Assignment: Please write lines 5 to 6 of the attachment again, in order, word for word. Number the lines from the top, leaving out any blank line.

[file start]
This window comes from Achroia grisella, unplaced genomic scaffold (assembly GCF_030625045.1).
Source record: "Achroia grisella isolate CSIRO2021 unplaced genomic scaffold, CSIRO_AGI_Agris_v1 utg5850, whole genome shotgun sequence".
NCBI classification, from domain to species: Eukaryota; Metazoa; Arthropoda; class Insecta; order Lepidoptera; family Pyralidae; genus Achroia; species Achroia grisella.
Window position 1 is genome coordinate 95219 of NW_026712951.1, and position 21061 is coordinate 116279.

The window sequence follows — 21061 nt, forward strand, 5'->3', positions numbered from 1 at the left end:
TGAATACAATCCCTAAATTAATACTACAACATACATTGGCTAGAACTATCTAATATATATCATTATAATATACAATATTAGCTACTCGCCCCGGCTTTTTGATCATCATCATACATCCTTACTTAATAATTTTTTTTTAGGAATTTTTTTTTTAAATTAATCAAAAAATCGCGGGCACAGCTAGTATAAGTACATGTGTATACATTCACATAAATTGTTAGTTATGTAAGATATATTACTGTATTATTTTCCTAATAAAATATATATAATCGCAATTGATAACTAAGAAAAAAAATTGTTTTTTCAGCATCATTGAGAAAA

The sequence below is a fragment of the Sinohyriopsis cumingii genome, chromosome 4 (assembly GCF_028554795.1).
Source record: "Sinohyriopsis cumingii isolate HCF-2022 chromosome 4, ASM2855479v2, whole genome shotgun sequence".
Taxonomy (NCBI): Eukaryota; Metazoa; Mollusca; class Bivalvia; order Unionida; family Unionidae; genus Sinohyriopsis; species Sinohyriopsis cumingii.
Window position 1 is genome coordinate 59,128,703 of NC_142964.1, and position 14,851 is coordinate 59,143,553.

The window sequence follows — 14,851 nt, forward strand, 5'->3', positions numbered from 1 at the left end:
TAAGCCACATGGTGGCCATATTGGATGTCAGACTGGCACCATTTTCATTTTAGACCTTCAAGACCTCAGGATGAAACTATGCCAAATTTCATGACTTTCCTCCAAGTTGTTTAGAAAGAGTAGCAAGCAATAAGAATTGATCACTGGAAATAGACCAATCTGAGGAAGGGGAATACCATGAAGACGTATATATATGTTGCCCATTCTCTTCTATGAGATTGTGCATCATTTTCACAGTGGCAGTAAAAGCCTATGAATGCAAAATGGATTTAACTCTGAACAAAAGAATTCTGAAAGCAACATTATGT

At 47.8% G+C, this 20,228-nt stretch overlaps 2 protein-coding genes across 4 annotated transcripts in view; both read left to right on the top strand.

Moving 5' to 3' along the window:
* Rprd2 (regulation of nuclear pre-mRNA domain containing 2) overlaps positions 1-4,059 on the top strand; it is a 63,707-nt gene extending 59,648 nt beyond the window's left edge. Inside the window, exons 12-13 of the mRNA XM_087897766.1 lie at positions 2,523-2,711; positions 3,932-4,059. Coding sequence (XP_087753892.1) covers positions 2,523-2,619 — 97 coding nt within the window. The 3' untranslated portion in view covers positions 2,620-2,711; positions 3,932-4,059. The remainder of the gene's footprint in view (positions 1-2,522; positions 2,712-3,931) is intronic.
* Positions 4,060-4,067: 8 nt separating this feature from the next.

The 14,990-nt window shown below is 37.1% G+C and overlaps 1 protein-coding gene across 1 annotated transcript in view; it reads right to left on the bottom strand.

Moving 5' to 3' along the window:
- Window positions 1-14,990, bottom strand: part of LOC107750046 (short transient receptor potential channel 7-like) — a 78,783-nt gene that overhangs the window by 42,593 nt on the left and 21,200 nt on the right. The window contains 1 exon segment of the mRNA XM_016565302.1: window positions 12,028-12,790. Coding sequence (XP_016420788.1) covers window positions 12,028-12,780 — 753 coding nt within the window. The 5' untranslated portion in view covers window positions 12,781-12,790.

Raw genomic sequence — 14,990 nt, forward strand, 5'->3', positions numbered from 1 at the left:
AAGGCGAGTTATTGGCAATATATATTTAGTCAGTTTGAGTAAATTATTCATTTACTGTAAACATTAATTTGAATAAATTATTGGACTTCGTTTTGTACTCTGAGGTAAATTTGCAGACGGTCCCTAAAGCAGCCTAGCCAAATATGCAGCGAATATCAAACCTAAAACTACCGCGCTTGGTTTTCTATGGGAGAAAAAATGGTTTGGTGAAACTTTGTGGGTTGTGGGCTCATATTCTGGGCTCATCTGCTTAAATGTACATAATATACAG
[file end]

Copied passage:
The window sequence follows — 21061 nt, forward strand, 5'->3', positions numbered from 1 at the left end:
TGAATACAATCCCTAAATTAATACTACAACATACATTGGCTAGAACTATCTAATATATATCATTATAATATACAATATTAGCTACTCGCCCCGGCTTTTTGATCATCATCATACATCCTTACTTAATAATTTTTTTTTAGGAATTTTTTTTTTAAATTAATCAAAAAATCGCGGGCACAGCTAGTATAAGTACATGTGTATACATTCACATAAATTGTTAGTTATGTAAGATATATTACTGTATTATTTTCCTAATAAAATATATATAATCGCAATTGATAACTAAGAAAAAAAATTGTTTTTTCAGCATCATTGAGAAAA